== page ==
TUESDAYFebruary 21, 2023

Dear Veterinary Student,

Whether you have considered practice ownership or plan to enter the profession as an associate, veterinary business education has never been more crucial to your career. This weekly publication is designed to supplement your education by providing information on veterinary business including ownership and management, finance operations, communication, team building and emerging technologies that will shape the future of veterinary medicine.

New to the Veterinary Student Insider? Click here to sign up for free. And if you like what you read here, share it with your peers!


Our hearts, thoughts and prayers go out to the community of Michigan State University as they mourn the loss of three students after a shooting February 13. Arielle Anderson, Brian Fraser and Alexandria Verner will be remembered for the bright, passionate and caring individuals they were and the promising futures they had ahead of them. We also keep the five students in the hospital in our thoughts, as well as the rest of MSU’s students and community. We support you. 

—VSI managing editor Breanna Demaline, Michigan State University class of 2023 


Don’t sacrifice the future of your veterinary career.        

In this week’s Veterinary Student Insider, industry recruiter Stacy Pursell discusses good habits that will help your career in the long run. 

Job candidates have leverage in the current market. But the things you say now could have consequences later on, so it’s best to make sure you’re conducting your job search with positivity and respect for others. Things like ghosting potential employers, gossiping or accepting one job after you’ve already accepted another will reflect poorly in the future, Stacy says. 

She refers to this rule as “You reap what you sow”: Future consequences depend on present actions. To stay in employers’ good graces, it’s best to be generous, reliable and open to opportunity. 

“You’re about to start your veterinary career with a clean slate,” Stacy writes. “You can make it whatever you want to make it, so be sure that you’re sowing good seeds and not bad ones.” 

> Read the full column here.


How work overload leads to burnout           

Employees who are constantly stretched beyond their capacity at work risk becoming more vulnerable to burnout. Factors like operational inefficiencies, production-based compensation and lack of teamwork at the practice can all contribute to staff burnout.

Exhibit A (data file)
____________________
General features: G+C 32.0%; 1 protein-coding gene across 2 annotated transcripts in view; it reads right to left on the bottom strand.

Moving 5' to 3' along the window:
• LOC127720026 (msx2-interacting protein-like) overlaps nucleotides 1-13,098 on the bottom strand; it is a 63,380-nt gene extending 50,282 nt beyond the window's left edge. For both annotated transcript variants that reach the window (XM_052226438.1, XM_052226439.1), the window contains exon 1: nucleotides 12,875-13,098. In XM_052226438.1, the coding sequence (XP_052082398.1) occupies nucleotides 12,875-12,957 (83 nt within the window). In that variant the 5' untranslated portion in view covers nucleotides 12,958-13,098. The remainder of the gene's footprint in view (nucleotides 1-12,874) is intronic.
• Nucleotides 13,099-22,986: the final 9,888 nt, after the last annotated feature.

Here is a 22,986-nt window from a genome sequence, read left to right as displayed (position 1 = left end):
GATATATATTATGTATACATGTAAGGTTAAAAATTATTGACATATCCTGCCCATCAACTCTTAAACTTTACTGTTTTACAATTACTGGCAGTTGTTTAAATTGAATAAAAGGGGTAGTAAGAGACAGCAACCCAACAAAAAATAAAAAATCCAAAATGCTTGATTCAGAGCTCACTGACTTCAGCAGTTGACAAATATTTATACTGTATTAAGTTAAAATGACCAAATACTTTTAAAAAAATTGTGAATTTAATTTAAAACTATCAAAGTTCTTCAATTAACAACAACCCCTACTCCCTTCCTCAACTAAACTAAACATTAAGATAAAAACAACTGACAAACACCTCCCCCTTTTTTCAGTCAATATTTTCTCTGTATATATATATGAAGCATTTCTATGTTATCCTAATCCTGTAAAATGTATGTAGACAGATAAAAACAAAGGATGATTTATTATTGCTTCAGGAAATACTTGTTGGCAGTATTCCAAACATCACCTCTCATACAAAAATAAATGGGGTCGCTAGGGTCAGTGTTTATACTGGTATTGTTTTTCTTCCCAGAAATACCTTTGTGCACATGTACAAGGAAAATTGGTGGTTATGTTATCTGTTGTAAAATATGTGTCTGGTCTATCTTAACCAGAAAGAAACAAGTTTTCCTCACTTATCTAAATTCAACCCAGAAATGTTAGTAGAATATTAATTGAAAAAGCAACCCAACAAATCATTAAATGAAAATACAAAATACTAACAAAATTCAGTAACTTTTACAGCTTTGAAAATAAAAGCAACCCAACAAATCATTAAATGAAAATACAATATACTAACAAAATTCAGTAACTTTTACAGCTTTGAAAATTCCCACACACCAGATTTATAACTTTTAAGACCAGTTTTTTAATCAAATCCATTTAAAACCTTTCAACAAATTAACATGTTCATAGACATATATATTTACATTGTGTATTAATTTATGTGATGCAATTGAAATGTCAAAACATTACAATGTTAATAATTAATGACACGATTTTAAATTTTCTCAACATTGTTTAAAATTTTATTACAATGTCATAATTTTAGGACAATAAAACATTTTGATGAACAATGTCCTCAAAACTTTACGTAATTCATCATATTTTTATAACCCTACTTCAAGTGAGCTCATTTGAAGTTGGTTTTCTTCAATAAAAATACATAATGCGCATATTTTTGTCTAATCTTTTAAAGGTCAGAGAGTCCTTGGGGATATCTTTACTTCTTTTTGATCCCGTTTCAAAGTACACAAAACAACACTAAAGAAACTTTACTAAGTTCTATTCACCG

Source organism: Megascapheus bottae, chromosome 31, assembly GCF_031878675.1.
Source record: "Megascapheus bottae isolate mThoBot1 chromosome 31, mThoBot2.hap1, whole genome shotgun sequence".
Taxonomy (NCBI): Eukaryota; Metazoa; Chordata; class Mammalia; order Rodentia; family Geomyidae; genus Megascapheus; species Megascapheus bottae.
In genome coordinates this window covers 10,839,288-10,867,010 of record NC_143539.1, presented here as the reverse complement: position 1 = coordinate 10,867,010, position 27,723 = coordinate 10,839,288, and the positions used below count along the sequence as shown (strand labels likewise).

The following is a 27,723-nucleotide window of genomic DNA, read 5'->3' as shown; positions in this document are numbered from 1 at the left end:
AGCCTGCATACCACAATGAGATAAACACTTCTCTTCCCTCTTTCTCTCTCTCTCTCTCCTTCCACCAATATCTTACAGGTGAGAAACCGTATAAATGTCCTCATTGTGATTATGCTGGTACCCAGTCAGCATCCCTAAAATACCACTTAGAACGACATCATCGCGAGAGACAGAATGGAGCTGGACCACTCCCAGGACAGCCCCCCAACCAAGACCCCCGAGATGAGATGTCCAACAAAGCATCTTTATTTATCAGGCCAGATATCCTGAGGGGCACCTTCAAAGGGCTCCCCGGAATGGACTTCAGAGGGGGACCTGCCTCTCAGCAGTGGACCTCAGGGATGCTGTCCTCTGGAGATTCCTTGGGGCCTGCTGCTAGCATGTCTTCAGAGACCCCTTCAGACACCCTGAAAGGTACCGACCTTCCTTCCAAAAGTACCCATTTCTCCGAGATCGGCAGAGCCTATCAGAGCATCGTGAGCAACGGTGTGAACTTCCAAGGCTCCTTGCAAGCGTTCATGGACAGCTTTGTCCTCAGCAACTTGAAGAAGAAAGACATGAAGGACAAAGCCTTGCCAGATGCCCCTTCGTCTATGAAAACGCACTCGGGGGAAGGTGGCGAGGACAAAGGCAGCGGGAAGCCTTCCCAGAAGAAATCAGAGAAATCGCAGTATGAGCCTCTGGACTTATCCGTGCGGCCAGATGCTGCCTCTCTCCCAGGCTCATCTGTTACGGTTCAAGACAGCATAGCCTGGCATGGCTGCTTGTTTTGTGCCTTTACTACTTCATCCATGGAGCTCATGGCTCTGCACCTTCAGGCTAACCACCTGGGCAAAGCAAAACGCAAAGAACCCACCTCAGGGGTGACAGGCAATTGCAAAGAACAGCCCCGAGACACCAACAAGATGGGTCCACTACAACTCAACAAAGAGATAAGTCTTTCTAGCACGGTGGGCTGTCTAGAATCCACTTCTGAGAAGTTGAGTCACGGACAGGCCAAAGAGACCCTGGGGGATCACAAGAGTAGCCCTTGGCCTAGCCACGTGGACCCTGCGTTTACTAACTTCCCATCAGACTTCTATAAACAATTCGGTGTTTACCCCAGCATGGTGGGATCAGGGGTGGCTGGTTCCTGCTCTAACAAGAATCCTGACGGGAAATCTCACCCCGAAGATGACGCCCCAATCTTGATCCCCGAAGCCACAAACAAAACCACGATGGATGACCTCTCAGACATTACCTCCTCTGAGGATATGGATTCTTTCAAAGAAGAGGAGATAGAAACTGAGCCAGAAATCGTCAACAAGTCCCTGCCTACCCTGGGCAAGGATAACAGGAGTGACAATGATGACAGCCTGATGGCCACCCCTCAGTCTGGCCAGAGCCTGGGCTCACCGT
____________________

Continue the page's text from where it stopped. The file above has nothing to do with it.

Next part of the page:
While workers have natural coping mechanisms—known as psychological capital—to prevent burnout, this can become depleted under an excessive workload. 

In the latest article in their series on the issue, the Galaxy Vets team discusses how practice leaders can prevent burnout among staff by easing their workload. Organizations can take steps such as identifying inefficiencies, implementing telehealth, improving inventory management and creating opportunities for breaks and time off to improve work-life balance. 

“Take pride in self-care and lead by example,” Galaxy Vets’ experts say. “Take vacations and days off and encourage your team members to do the same.” 

> Read the full article here.

How can short-staffed practices keep their employees?           

Jenn Galvin, co-owner and manager of Arizona-based Advanced Animal Care, discusses how short-staffed practices can hang on to their employees. While it is important to pay employees fairly and competitively, practice leaders need to offer other benefits, including growth opportunities and a culture of open communication where employees can voice their opinions without worrying they’ll be shut down, Galvin writes for the American Animal Hospital Association. She recommends conducting an employee satisfaction survey and showing appreciation in ways staff members will like. 

> Read the full article here.

Opinion: To keep independent veterinary clinics in business, look to the dental profession     

Veterinarian Mark Helfat believes small independently owned veterinary clinics are the soul of the profession, and he wants them to stay in business and avoid being purchased by corporate buyers. As prospective sellers find it increasingly difficult to get new independent buyers, veterinary medicine may be able to look to the dental profession for a model to follow, Helfat says. The American Dental Association’s ADA Practice Transitions initiative has a process to connect buyers and sellers, with advisers provided by the association. The AVMA could study the ADA initiative and create a counterpart for veterinary practice owners, Helfat writes for the VIN News Service. 

> Read the full article here.

Under inflation pressure, pet owners cut back on everything from pet food to veterinary care   

With pet food costs up 15% year-over-year and pet products up 12%, according to the January consumer price index, owners are cutting back on certain spending. Pet toy purchases are down 16% year-over-year as of February, according to a Jefferies Group analysis of NielsenIQ data, and sales of pet housing are down 21%. About half the 1,000 pet owners surveyed by consumer insights platform Zappi for The Wall Street Journal this month actively took steps to reduce pet care costs in the past year, like skipping or delaying a veterinary visit or routine medication, grooming their pet themselves or even giving their pet away. 

> Read the full article here.
This week’s Veterinary Student Insider was compiled by managing editor Breanna Demaline. 

Like what you read? Click here to sign up for free. 
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